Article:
December. Again the family gathers
around the plastic pine, branches that bend
like pipe cleaners. Sister whitens the tree
with canned snow. Grandma’s glass eye
looks more real than her real one.
Father assembles the tree which slept
eleven months in a cardboard box
labeled TREE. Brother tells everyone
the eggnog tastes like arsenic
and fakes his own death. We laugh
our phony laugh and nobody informs him
arsenic is tasteless. Mother wears
a clip-on smile thanks to the tablet
that dissolved beneath her tongue.
Grandpa does that trick with his thumb.
You know, the thumbless hand one.
Doorbell rings. It’s Jesus. Drops of blood
fall from his body like a torn bag of rubies.
Together we take him apart and seal him
inside a box labeled MR. KILL JOY.
All night I hear him pounding the cardboard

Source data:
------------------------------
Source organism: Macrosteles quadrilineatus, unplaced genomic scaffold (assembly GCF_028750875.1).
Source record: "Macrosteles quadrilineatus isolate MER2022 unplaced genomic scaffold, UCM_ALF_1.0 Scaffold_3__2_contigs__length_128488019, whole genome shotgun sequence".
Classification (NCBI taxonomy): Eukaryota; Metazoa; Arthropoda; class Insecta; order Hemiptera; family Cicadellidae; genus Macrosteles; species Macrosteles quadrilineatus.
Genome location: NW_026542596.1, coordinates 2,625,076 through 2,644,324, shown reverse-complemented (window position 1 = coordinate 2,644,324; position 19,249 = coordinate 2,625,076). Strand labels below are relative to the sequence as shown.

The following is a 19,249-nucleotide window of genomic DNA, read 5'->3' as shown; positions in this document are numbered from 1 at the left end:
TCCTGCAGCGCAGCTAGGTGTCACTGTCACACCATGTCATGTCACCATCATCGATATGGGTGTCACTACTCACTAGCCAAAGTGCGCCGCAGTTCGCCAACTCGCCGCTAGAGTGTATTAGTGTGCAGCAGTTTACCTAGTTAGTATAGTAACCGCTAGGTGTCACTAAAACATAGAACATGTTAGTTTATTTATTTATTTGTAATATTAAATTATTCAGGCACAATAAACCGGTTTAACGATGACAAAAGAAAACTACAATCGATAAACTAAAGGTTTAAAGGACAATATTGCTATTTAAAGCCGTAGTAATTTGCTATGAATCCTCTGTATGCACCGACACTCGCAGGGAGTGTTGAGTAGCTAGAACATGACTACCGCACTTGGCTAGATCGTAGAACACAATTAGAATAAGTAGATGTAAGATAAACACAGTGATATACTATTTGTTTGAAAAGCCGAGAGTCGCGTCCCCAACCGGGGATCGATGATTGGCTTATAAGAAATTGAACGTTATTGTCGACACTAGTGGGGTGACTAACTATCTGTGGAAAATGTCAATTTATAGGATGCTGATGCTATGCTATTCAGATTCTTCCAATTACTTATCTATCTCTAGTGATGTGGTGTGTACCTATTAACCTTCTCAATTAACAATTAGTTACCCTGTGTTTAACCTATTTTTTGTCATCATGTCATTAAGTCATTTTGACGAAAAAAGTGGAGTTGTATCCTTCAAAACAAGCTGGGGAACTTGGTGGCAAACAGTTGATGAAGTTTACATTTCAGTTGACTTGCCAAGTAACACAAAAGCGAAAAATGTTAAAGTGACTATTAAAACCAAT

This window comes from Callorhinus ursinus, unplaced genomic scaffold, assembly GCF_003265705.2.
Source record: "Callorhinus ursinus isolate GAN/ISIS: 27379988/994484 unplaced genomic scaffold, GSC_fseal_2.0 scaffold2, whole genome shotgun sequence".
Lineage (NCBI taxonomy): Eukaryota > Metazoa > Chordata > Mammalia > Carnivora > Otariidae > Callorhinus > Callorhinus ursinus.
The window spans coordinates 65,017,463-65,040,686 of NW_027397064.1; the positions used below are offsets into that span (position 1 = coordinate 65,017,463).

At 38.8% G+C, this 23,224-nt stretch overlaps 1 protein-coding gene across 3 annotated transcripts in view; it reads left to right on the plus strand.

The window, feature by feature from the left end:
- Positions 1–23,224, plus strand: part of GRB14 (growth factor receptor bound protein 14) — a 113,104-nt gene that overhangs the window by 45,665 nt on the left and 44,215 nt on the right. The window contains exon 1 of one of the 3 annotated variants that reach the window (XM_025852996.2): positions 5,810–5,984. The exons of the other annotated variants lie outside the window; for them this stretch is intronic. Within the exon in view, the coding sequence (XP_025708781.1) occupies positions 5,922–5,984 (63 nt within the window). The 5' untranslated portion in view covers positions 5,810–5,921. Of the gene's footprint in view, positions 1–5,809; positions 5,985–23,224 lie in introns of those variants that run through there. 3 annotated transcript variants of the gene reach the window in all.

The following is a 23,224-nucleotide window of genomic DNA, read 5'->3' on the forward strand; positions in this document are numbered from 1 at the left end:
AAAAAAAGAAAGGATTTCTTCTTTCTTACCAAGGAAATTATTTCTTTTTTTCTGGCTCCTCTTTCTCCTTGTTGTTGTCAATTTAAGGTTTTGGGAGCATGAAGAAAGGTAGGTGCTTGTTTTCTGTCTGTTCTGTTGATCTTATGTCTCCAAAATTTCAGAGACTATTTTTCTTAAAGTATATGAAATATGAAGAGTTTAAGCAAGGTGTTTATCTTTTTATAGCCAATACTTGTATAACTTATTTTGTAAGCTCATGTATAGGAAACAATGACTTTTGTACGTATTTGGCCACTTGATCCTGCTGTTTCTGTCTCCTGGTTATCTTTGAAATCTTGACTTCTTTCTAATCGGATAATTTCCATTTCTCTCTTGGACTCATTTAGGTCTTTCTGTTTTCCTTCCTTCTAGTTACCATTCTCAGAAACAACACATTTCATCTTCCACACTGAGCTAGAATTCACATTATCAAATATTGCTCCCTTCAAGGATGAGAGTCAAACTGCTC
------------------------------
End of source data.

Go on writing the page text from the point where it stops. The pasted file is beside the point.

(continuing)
like distant thunder. Next morning
I ride my new bicycle, crash it full-speed
into an actual tree. Let me tell you
what it’s like to be unconscious.
Picture the green field of the world,
a stone well on the perimeter.
Picture a cardboard box at the bottom
of the well. Guess who’s inside it.
David Hernandez’s third poetry collection, Hoodwinked, won the Kathryn A. Morton Prize. His other collections are Always Danger (Southern Illinois University Press, 2006), winner of the Crab Orchard Series in Poetry, and A House Waiting for Music (Tupelo Press, 2003). His YA novels include No More Us for You and Suckerpunch, both published by HarperCollins. His poems have appeared in FIELD, The Threepenny Review, Ploughshares, AGNI, TriQuarterly, and The Missouri Review. David lives in Long Beach, California, and is married to writer Lisa Glatt. Visit his website at davidahernandez.com. (updated 4/2013)